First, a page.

Continuing with blog tradition, it’s time for my annual ‘What I’m Reading This Christmas‘ post and trust me when I say that I have gone all out this year as I have two festive themed reads that I’ve been indulging in over the past few weeks to share with you!
ALL I WANT FOR CHRISTMAS BY JENNY HALE
Christmas comes once a year… But true love comes once in a lifetime.
Snowflakes are falling, there’s carol singing on every corner, and Leah Evans is preparing for a family Christmas at her grandmother’s majestic plantation house in Virginia. It won’t be the same now that her beloved Nan is gone, but when Leah discovers she has inherited the mansion, she knows she can give her daughter Sadie the childhood of her dreams.
Now David is all grown up. He’s gorgeous, successful, and certain of one thing: Leah should sell him her half of the house.
They can’t agree, but as they share memories over wine by the log fire, Leah notices a fluttering in her stomach. And by the look in his eyes, he’s starting to feel it too.
Will it be Leah or David who must give up their dreams? Or, with a little bit of Christmas magic, will they finally understand Nan’s advice to them both about living life without regrets… and take a chance on true love?
I’d like to buy you out.
While quite sappy, I found All I Want For Christmas to be a charming read and unlike the other Christmas novel that I’ll talk about next, Hale’s book really did do its job and put me in the festive mood.
It’s a heartwarming tale that captures – what I believe to be – the true essence of Christmas and that is gathering together with friends and family and reminiscing on the good old days. There is plenty of that in this novel with Leah and David looking back at fond memories from their childhood. Thankfully, none of the romance between them felt forced or rushed which can be the case in some Christmas novels.
All I Want For Christmas is a tender, emotional story that is brought to life with Hale’s vivid writing.
A CHRISTMAS CRACKER BY TRISHA ASHLEY
This Christmas is about to go off with a bang!
Things can’t possibly get worse for Tabby. Framed for a crime she didn’t commit, she suddenly finds herself without a job. Then to make matters worse, Tabby’s boyfriend dumps her and gives her cat away to a shelter.
But rescue comes in the form of kindly Mercy. A master of saving waifs and strays, Mercy wants Tabby to breathe new
flair into her ailing cracker business. Together, they’ll save Marwood’s Magical Christmas Crackers.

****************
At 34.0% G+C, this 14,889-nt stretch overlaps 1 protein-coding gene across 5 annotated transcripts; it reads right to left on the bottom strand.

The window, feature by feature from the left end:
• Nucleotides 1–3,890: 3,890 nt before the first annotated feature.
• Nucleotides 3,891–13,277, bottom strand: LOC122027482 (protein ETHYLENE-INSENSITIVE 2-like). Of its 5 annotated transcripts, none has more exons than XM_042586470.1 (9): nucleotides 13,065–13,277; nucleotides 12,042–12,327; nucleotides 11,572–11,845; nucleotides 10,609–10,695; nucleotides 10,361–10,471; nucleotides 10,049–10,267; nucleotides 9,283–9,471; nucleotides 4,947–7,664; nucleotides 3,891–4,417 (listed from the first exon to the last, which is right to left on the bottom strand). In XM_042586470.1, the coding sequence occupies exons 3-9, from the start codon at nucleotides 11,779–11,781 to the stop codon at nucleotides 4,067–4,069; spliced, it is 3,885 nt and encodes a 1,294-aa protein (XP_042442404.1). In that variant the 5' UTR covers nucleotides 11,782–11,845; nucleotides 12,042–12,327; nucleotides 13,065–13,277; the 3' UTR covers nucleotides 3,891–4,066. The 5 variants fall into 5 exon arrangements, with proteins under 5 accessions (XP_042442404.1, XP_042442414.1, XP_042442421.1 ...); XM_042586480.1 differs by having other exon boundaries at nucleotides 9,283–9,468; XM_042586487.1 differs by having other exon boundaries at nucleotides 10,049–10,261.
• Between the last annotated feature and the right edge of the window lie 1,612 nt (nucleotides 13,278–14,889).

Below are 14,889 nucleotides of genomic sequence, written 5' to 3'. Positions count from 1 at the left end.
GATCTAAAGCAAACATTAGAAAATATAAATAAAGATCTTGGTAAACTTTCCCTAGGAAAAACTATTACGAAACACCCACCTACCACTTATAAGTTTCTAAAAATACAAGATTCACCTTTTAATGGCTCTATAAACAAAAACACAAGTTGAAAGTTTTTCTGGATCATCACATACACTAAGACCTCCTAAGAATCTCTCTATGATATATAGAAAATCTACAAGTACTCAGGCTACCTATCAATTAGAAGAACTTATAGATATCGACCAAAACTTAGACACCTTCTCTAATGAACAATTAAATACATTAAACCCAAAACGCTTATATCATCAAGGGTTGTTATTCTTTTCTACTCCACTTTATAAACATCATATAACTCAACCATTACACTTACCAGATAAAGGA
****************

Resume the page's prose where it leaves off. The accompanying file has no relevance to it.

But someone has other ideas. Mercy’s nephew Randal thinks Tabby’s a fraudster. Stubborn, difficult and very attractive, her future depends upon winning him round. But it’s that time of the year when miracles really can happen. Standing under the mistletoe, Tabby’s Christmas is set to be one that she will never forget.
Knock knock. Who’s there? Holly. Holly who? Holly-days are here again!
I hate it when a book doesn’t live up to expectations – especially at Christmas. I hate to say it, but A Christmas Cracker was an absolute disappointment from start to finish and I’m glad that it was only £2 from The Works‘ Christmas book sale because if I’d had to pay the full retail price of £7.99 for this, I would’ve been fuming.
This novel shouldn’t have been marketed as a Christmas read at all, because it’s not. There’s very little festive spirit in this supposed ‘Christmas novel’ and any Christmas cheer that does occur is towards the end and very short-lived.
From the get-go I knew I would have problems with A Christmas Cracker. The instant I saw that there were changes in the point-of-view (something longtime blog readers will know is a pet peeve of mine) my heart sank. Both Tabitha and Randal’s view points were quite dull, but Tabby takes the cake for having about four chapters revolving around her bloody cat.
If I ever have to read the name ‘Pye’ again, I think I might cry. A Christmas Cracker very nearly ended up in my ‘Did Not Finish’ pile, and while I did skip a lot of chunks of the book, I generally powered through for the sake of trying to understand the point and in foolish hope that the romance I had been promised would suddenly blossom. No such luck. It’s insta-love with zero to no connection being formed between Tabby and Randal.
Now, I tend to quite enjoy following the exploits of slightly arrogant characters if they’re written in a humorous, cheeky and likeable manner. Heck, Christian Grey, as cold as he is, did display some hilarious banter in the phenomenon that was Fifty Shades of Grey. However, Randal is just a straight up twat. He’s boring, uncharismatic and unnecessarily rude to the point where I wanted to smack him in the face. I just couldn’t comprehend why Tabitha, who despised him just as much, was snogging him and agreeing to marry him within the space of a hundred pages. It made no sense!
Is this the most savage I’ve been towards a book I didn’t like? Possibly, but it’s not without reason. Neither the story itself nor the writing could compel and convince me which is normally something I accept because not everything I pick up is going to be my cup of tea. However, I’m a bit miffed that I was promised this ‘cracking Christmas read’ and it didn’t deliver what was said on the tin…or rather blurb. Had it been marketed without any mentions of a big festive romance then I’d have steered clear.
I’ve never read anything else by Trisha Ashley, so I can’t comment on whether this is typical of her novels or not. I also won’t be rushing to be read anything else by Ashley as I found A Christmas Cracker to be the most lacklustre and entirely disappointing book I’ve read this year.
If you’re looking for a book full of seasonal fun and Christmas spirit, you’re better off giving this one a miss.
Happy Christmas and I’ll see you for more book related talk in the New Year!